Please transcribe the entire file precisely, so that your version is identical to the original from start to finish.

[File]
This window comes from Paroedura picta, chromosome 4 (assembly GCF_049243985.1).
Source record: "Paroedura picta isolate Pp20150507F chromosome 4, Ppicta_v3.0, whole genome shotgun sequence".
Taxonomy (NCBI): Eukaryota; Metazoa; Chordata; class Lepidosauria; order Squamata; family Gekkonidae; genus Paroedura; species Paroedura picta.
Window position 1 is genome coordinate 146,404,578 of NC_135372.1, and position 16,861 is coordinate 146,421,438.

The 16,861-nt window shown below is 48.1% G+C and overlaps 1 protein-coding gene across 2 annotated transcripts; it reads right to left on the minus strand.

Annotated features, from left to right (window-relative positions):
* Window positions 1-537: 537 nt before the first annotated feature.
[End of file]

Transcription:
This window comes from Paroedura picta, chromosome 4 (assembly GCF_049243985.1).
Source record: "Paroedura picta isolate Pp20150507F chromosome 4, Ppicta_v3.0, whole genome shotgun sequence".
Taxonomy (NCBI): Eukaryota; Metazoa; Chordata; class Lepidosauria; order Squamata; family Gekkonidae; genus Paroedura; species Paroedura picta.
Window position 1 is genome coordinate 146,404,578 of NC_135372.1, and position 16,861 is coordinate 146,421,438.

The 16,861-nt window shown below is 48.1% G+C and overlaps 1 protein-coding gene across 2 annotated transcripts; it reads right to left on the minus strand.

Annotated features, from left to right (window-relative positions):
* Window positions 1-537: 537 nt before the first annotated feature.